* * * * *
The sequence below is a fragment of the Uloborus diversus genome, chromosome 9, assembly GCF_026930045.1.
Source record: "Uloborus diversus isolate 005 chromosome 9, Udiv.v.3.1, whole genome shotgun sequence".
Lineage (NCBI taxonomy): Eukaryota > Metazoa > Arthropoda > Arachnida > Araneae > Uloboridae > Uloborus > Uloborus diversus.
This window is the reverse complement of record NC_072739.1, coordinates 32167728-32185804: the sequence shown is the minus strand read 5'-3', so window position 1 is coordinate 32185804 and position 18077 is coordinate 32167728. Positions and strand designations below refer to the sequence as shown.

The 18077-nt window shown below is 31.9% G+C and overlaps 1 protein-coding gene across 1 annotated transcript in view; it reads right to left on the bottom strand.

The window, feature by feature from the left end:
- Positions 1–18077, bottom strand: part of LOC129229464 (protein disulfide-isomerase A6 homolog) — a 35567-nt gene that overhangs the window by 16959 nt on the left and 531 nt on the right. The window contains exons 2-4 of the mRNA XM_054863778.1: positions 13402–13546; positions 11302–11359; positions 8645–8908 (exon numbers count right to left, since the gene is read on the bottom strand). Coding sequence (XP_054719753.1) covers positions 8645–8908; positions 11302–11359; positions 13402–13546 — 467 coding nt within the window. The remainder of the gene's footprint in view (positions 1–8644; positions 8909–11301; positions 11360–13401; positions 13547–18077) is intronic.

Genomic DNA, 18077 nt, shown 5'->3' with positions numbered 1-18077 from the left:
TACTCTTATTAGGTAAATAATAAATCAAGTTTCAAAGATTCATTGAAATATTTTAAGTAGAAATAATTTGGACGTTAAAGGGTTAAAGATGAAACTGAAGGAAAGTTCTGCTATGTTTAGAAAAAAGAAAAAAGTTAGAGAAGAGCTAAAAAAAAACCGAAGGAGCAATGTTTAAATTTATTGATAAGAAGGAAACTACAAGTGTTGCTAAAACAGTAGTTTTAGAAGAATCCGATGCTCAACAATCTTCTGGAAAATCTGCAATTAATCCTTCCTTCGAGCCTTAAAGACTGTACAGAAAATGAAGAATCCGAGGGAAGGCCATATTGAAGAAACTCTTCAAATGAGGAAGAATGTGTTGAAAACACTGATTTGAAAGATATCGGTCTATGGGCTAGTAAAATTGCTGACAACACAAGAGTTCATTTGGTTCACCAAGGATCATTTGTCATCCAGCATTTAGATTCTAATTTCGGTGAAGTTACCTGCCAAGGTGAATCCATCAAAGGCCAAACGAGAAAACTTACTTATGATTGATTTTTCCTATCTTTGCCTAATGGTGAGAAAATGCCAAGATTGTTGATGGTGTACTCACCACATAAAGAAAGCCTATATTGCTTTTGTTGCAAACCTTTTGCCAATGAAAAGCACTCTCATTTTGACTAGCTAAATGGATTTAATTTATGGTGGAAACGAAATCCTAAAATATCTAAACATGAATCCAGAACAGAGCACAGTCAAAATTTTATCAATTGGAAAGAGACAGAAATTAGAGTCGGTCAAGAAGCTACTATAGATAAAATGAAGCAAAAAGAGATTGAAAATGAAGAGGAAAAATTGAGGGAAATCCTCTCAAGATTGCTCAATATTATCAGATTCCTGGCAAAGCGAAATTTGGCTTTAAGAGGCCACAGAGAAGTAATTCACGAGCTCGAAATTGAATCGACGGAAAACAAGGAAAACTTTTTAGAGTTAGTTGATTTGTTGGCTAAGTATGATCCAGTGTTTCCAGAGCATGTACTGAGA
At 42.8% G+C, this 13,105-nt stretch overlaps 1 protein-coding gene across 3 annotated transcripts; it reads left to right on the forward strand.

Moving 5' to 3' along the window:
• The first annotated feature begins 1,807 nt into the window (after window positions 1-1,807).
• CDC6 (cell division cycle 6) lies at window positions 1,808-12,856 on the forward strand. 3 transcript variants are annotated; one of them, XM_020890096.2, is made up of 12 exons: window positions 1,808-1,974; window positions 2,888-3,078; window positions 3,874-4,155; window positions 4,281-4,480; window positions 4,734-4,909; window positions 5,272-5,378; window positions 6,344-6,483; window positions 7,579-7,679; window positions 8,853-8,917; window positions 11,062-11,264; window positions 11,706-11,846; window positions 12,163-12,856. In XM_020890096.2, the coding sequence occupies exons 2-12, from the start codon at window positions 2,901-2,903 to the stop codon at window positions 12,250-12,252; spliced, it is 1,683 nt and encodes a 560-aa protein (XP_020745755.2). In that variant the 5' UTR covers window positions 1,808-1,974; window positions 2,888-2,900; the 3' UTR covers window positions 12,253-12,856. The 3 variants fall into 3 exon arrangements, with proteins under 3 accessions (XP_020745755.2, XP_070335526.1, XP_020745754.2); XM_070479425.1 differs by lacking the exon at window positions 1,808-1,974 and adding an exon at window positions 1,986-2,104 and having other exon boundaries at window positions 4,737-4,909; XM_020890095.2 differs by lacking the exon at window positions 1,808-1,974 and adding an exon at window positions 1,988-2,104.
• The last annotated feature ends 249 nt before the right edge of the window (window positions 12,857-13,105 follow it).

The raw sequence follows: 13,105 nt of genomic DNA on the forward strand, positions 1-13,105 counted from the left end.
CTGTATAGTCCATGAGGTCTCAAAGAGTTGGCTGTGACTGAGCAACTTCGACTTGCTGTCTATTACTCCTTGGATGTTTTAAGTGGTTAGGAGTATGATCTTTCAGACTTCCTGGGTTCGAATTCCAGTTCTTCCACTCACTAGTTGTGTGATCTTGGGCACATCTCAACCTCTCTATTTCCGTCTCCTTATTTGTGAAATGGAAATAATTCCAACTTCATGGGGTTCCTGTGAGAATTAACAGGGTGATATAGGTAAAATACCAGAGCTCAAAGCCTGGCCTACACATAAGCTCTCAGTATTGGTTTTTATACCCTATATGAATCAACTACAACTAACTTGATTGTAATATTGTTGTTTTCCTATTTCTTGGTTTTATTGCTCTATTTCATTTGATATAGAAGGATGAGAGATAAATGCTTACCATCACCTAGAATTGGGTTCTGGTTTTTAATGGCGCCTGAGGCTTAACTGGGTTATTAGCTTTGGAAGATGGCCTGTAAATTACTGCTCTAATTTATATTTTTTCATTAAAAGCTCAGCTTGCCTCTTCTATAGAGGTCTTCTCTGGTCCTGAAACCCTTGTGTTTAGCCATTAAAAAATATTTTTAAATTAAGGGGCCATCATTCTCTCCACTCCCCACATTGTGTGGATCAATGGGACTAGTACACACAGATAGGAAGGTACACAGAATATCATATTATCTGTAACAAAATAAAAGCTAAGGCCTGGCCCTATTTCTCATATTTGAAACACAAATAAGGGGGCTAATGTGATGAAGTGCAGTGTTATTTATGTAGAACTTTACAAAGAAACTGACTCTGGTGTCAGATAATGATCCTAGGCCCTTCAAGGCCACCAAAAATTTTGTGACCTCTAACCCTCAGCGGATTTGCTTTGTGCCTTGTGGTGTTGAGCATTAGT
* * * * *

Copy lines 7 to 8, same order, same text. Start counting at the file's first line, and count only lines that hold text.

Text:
- Positions 1–18077, bottom strand: part of LOC129229464 (protein disulfide-isomerase A6 homolog) — a 35567-nt gene that overhangs the window by 16959 nt on the left and 531 nt on the right. The window contains exons 2-4 of the mRNA XM_054863778.1: positions 13402–13546; positions 11302–11359; positions 8645–8908 (exon numbers count right to left, since the gene is read on the bottom strand). Coding sequence (XP_054719753.1) covers positions 8645–8908; positions 11302–11359; positions 13402–13546 — 467 coding nt within the window. The remainder of the gene's footprint in view (positions 1–8644; positions 8909–11301; positions 11360–13401; positions 13547–18077) is intronic.

Genomic DNA, 18077 nt, shown 5'->3' with positions numbered 1-18077 from the left: